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Isaiah

Today, we commemorate the prophet Isaiah and read a devotion from The Lutheran Study Bible.

Introduction

In today’s reading, Luther reminds us of the importance of God’s Holy Word, spoken by the prophet Isaiah. Through these words, we learn more of Christ and His reign that endures throughout time and place.

Devotional Reading

In the first place, the prophets proclaim and bear witness to the kingdom of Christ in which we now live, and in which all believers in Christ have heretofore lived, and will live until the end of the world. For us there is strong comfort and comforting strength in having for our Christian life such mighty and ancient witnesses. By them our Christian faith is greatly comforted in the confidence that before God it is the right station or stance [stand], over against all other wrong, false, human holiness and sects. . . .

If anyone would read the holy prophet Isaiah with profit and understand him better, let him not ignore this advice and instruction of mine, unless he has better advice or is himself better informed. In the first place let him not skip the title, or beginning, of this book [Isa. 1:1], but learn to understand it as thoroughly as possible, in order that he may not imagine he understands Isaiah very well, and then have someone charge him with never having even understood the title and first line, let alone the whole prophet. For this title is to be regarded really as a gloss and a light upon the whole book. Isaiah himself, as though with his finger, points his readers to this title as stating the occasion and reason for his book. I say to him who ignores or does not understand the title that he should let the prophet Isaiah alone, or at least that he will not understand him thoroughly. For it is impossible to mark or perceive the prophet’s words and meaning properly and clearly without this thorough understanding of the title.

When I speak of the title [1:1], I do not mean only that you should read or understand the words “Uzziah, Jotham, Ahaz, Hezekiah, kings of Judah,” etc., but that you should take in hand the last book of Kings and the last book of Chronicles and grasp them well, especially the events, the speeches, and the incidents that occurred under the kings named in the title [of Isaiah], clear to the end of those books. For if one would understand the prophecies, it is necessary that one know how things were in the land, how matters lay, what was in the mind of the people—what plans they had with respect to their neighbors, friends, and enemies—and especially what attitude they took in their country toward God and toward the prophet, whether they held to his word and worship or to idolatry.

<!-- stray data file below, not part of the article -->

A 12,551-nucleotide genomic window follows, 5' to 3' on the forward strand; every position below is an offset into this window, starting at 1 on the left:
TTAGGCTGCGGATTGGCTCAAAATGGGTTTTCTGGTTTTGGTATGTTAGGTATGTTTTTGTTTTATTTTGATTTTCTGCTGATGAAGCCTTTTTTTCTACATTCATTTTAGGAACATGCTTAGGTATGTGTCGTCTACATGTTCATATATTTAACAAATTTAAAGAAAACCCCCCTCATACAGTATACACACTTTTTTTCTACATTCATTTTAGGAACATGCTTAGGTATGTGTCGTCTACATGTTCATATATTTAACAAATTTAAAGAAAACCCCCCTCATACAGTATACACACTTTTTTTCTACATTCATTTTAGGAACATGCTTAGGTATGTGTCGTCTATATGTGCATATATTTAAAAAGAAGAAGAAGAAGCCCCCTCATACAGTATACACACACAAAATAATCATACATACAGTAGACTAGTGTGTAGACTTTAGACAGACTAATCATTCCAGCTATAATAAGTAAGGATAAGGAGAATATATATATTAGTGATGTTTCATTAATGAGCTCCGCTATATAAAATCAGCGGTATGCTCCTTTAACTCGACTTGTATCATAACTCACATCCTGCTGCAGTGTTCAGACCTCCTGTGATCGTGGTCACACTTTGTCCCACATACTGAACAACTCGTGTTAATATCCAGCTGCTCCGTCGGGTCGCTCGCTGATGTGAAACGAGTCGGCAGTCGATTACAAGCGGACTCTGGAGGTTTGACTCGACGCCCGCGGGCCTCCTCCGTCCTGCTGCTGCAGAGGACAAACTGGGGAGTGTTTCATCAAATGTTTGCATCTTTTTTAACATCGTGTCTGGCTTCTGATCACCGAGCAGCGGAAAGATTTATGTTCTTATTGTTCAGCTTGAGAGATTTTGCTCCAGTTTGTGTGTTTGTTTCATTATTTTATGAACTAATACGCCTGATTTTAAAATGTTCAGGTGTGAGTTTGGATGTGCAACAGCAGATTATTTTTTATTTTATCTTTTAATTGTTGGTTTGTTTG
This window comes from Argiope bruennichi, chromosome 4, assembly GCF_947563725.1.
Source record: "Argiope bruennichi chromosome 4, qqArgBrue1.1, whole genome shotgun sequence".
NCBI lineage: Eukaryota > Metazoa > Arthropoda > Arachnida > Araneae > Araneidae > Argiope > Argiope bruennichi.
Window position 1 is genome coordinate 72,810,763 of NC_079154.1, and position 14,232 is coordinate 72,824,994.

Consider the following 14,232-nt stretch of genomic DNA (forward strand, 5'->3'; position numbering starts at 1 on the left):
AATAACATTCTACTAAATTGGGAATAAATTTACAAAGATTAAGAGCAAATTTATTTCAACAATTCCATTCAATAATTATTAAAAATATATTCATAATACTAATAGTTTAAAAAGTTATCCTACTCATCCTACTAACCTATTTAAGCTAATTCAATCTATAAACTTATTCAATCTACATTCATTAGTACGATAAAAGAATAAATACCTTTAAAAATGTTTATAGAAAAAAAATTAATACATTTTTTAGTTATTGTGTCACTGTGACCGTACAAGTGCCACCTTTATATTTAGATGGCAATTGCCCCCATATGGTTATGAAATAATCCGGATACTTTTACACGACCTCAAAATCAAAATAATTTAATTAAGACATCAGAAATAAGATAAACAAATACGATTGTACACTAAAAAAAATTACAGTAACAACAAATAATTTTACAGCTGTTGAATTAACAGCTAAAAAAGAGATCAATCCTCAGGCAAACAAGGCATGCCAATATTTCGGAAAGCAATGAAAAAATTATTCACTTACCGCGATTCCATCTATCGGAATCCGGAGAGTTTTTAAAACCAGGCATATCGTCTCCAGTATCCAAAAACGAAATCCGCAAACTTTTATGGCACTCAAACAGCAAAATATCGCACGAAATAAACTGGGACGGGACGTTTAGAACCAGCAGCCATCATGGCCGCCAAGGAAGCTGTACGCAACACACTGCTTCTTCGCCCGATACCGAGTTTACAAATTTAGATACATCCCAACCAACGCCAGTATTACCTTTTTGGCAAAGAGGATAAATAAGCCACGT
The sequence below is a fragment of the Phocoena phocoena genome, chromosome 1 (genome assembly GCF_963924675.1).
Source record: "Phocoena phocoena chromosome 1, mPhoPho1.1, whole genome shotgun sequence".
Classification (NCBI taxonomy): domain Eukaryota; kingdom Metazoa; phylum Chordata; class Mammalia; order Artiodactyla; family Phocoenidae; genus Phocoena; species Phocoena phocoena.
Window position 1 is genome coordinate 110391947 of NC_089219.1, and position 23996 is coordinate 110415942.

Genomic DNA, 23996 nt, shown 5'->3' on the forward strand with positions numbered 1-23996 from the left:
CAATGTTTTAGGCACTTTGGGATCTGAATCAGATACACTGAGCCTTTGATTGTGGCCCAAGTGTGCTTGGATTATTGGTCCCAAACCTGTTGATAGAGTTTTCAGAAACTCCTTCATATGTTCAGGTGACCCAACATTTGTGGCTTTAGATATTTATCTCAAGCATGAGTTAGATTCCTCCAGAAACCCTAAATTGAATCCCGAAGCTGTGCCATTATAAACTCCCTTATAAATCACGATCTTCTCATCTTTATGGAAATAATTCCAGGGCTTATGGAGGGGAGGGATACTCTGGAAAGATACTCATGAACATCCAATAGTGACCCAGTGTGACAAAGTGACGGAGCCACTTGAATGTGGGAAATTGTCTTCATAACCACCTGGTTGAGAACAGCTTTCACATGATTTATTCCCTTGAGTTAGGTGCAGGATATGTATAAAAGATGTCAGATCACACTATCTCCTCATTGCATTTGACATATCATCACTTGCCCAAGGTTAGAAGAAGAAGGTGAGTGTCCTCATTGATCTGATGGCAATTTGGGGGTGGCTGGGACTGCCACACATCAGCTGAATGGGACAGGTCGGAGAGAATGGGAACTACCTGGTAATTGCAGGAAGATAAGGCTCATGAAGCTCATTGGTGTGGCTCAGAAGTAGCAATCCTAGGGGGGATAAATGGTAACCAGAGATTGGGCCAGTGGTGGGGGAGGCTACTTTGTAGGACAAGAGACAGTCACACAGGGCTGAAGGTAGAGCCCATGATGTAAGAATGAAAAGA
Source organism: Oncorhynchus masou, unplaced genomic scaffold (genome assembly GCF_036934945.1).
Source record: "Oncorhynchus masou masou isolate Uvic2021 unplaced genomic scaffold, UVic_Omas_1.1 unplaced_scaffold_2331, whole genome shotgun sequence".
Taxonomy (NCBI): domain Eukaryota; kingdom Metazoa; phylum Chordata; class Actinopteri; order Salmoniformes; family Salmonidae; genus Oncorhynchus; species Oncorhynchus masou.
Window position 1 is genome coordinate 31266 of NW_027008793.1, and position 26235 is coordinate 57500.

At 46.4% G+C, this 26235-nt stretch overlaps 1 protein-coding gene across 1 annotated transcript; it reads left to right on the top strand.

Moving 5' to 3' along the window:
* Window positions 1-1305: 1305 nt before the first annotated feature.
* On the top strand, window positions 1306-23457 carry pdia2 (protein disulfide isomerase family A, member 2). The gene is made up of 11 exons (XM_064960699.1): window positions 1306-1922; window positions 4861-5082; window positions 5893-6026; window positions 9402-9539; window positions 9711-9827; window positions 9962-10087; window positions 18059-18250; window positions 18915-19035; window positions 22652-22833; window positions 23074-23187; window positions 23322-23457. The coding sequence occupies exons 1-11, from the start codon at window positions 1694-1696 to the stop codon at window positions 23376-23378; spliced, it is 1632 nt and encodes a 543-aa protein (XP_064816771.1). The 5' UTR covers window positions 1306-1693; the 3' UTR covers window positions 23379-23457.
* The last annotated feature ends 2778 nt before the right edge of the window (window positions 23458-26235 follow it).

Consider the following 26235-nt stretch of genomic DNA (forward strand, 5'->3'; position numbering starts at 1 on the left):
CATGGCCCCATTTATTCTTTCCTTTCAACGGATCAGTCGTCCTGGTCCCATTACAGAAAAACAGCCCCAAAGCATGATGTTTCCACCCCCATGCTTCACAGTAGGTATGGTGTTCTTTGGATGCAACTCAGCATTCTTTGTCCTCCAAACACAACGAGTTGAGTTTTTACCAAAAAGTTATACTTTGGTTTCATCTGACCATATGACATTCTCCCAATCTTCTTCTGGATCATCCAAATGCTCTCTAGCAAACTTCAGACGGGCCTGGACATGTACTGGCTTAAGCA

Devotional reading is adapted from The Lutheran Study Bible, pages 1077, 1084–85 © 2009 Concordia Publishing House. All rights reserved.

Prayer

Lord God, heavenly Father, through the prophet Isaiah, You continued the prophetic pattern of teaching Your people the true faith and demonstrating through miracles Your presence in creation to heal it of its brokenness. Grant that Your Church may see in Your Son, our Lord Jesus Christ, the final end-times prophet whose teaching and miracles continue in Your Church through the healing medicine of the Gospel and the Sacraments; through Jesus Christ, our Lord. Amen.

Prayer is from Treasury of Daily Prayer, page 498 © 2008 Concordia Publishing House. All rights reserved.

 

Written by

Anna Johnson

Deaconess Anna Johnson is a marketing manager at Concordia Publishing House. After graduating from the deaconess program at Concordia University Chicago, she continued her studies at the University of Colorado—Denver in education and human development. She has worked as a church youth director and served a variety of other nonprofit organizations, such as the Lutheran Mission Society of Maryland. Anna loves playing video games and drinking a hot cup of tea almost as much as she loves her cat and her husband.

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